Dubai: What brings people to the Gulf News Fun Drive year after year?
Ask Rajkumar Pancholia, a Dubai resident who has taken part in the drive every year since its inception in 1986.
“Every December we await the Gulf News Fun Drive announcement, eagerly checking the newspaper. Even my brothers-in-law in the US and India ask about the dates so they can plan their visit to Dubai to take part in the drive,” says Pancholia.
Family, relatives and friends are all on board when it comes to the Fun Drive.
“Around 15 years ago, I even convinced my Omani friends to join me on the Fun Drive. Many of my friends look for my name in the participants list and say this desert drive cannot be held without my participation.”
At times, friends or family who participate in the drive for the first time tend to drive close to Pancholia as they know he is there to help them in case their vehicles get stuck in the sand.
“Now my grandchildren, the third generation, are also excited about the drive,” he says.
Debut on a borrowed 4x4
“In 1986, I was in my office when I saw the announcement in Gulf News for the first Fun Drive. I spoke to my cousins and we decided to sign up. We didn’t have a 4x4 at that time, so we borrowed one from a friend.
“It was a wonderful experience. Since then, every year we usually join the drive in a group of three to five cars. From 1990 onwards, the women and children in my family started joining us. We loved camping overnight. We would bring our large tents that would accommodate our family on the camp site.”
When a storm-tilted signboard misled
Despite the many years of experience in the desert, there were times when things went wrong. Once, in days before GPS or Google maps, a storm turned a signboard in the wrong direction, resulting in the convoy losing its way and getting into difficult dunes.
“It was very tough to drive and we got stuck a few times. There were three cars with family and children and we were lost. Luckily, we were spotted by a helicopter, and a military vehicle was sent to find us and take us to safety. It is an unforgettable experience. It also shows how well the Fun Drive has been organised and participant safety is given priority.”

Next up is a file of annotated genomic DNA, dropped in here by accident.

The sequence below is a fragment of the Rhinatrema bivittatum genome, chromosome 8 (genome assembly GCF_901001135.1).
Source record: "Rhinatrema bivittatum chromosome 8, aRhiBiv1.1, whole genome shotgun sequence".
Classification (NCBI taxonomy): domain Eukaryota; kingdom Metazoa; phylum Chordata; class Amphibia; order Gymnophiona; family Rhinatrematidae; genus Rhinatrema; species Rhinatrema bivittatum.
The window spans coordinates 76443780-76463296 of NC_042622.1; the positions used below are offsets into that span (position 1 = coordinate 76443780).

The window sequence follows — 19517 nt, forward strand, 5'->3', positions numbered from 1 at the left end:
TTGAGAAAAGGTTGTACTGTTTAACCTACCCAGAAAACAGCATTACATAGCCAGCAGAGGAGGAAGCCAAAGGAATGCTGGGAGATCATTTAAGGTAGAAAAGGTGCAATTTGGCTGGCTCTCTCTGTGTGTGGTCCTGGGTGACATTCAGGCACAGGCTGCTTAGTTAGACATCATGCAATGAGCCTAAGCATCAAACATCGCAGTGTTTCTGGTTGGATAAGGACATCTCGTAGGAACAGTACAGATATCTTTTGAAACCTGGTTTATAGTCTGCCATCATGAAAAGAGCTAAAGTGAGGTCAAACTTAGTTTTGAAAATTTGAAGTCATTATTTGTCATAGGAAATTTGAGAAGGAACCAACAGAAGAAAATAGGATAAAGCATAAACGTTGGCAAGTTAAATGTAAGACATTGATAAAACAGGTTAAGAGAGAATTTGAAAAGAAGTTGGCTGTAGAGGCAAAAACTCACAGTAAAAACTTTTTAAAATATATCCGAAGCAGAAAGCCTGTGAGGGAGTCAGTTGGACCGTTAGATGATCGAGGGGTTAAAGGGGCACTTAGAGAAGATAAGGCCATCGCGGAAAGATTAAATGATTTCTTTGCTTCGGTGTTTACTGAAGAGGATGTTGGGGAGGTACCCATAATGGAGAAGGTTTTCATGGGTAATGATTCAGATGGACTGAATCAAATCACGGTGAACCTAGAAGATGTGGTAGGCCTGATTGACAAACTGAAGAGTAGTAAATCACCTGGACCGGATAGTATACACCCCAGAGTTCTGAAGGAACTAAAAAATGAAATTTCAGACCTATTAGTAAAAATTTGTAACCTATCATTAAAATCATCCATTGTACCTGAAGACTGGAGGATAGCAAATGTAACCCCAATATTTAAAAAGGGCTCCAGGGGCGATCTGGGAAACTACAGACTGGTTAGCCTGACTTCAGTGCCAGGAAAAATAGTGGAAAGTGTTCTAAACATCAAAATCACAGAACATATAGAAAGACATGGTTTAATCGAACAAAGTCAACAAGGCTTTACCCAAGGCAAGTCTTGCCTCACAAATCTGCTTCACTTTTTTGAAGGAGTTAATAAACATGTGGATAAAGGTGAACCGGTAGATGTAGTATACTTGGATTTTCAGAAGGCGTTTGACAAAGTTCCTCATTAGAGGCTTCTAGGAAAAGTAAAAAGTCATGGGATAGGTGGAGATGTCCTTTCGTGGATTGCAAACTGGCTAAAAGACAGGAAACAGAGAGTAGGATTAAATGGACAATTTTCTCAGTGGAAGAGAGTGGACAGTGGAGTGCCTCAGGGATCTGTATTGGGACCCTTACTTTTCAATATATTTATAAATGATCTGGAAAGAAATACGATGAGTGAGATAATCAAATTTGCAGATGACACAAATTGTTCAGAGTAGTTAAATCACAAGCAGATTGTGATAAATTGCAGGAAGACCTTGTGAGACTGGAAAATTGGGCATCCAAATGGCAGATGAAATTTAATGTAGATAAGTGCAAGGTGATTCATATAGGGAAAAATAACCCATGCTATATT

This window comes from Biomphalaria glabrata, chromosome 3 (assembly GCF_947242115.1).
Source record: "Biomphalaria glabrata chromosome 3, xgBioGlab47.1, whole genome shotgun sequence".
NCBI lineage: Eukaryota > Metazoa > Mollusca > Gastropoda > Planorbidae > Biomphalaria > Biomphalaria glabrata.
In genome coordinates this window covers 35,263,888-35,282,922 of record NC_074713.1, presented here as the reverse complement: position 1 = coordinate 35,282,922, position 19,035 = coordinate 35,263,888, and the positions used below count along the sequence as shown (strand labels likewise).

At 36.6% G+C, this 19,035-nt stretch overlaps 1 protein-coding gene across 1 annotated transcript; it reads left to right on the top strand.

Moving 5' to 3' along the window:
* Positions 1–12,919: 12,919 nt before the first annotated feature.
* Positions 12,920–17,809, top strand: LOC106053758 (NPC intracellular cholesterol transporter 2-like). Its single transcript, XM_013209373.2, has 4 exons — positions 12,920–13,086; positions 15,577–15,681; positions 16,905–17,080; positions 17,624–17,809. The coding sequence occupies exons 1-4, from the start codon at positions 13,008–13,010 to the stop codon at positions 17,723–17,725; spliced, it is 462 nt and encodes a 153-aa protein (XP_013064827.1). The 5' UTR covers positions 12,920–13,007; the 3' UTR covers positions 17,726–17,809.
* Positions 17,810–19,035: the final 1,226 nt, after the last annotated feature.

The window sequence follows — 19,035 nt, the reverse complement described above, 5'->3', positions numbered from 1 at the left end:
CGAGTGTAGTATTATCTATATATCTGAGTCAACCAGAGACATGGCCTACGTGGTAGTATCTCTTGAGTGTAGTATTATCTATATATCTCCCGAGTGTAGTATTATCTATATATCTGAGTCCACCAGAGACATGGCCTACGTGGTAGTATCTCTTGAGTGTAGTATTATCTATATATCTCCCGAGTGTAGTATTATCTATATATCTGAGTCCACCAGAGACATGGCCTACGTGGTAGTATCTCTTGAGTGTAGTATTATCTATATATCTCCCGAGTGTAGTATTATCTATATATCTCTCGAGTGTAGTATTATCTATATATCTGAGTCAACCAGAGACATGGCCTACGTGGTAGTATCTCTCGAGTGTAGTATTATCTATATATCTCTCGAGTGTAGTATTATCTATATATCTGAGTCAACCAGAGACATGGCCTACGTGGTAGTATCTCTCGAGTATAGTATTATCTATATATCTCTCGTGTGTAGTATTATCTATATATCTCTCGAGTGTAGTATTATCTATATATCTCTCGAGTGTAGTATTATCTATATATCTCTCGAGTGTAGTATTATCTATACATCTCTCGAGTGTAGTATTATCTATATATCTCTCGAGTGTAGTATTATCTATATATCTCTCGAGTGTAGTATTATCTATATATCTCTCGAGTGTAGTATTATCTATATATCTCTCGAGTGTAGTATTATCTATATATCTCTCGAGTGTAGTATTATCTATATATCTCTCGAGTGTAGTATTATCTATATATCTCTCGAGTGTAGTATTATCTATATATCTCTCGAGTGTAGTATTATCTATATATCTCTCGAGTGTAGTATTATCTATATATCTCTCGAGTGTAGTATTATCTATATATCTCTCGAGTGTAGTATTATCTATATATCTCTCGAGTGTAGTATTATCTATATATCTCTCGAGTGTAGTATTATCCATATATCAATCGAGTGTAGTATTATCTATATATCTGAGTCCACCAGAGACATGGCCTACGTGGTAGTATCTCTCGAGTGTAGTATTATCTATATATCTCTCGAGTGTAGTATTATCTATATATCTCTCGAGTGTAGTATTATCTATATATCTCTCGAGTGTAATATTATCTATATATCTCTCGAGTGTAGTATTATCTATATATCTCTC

“During some drives, I even become an unofficial marshal for my companions. When they get stuck in the sand, I direct them to try different techniques to get their cars unstuck. If that doesn’t work, then I pull their car out using a tow rope attached to my car.”
“Getting stuck in the desert is a major fun factor on the drive. It is almost like the drive is not challenging enough if you don’t get stuck.”
Pancholia’s years in the desert also mean he has many stories to tell.
On one Fun Drive, after the family had settled down in their tent at the campsite, his three-year-old son wandered off. A search around the campsite drew a blank. After announcements were made, the boy found his way to the organisers’ cabin.
“Two years ago, I joined the Fun Drive with my wife. After an unsuccessful attempt at climbing a dune, I reversed into a car behind me. At the end of the drive, we reported the incident to the police at the campsite. It turned out that the driver of the other car was the contractor who built my company’s warehouse.
“On another occasion, I came for the Fun Drive even though it was just two days before my daughter’s wedding. We thought about not joining the drive that year because we would be busy with the wedding preparations, but we went ahead anyway. I also brought the groom-to-be for the experience. That’s how much I’ve prioritised the Gulf News Fun Drive. After the first Fun Drive, we started going to the desert every weekend in winter. The Fun Drive stirred our passion for offroading and camping.”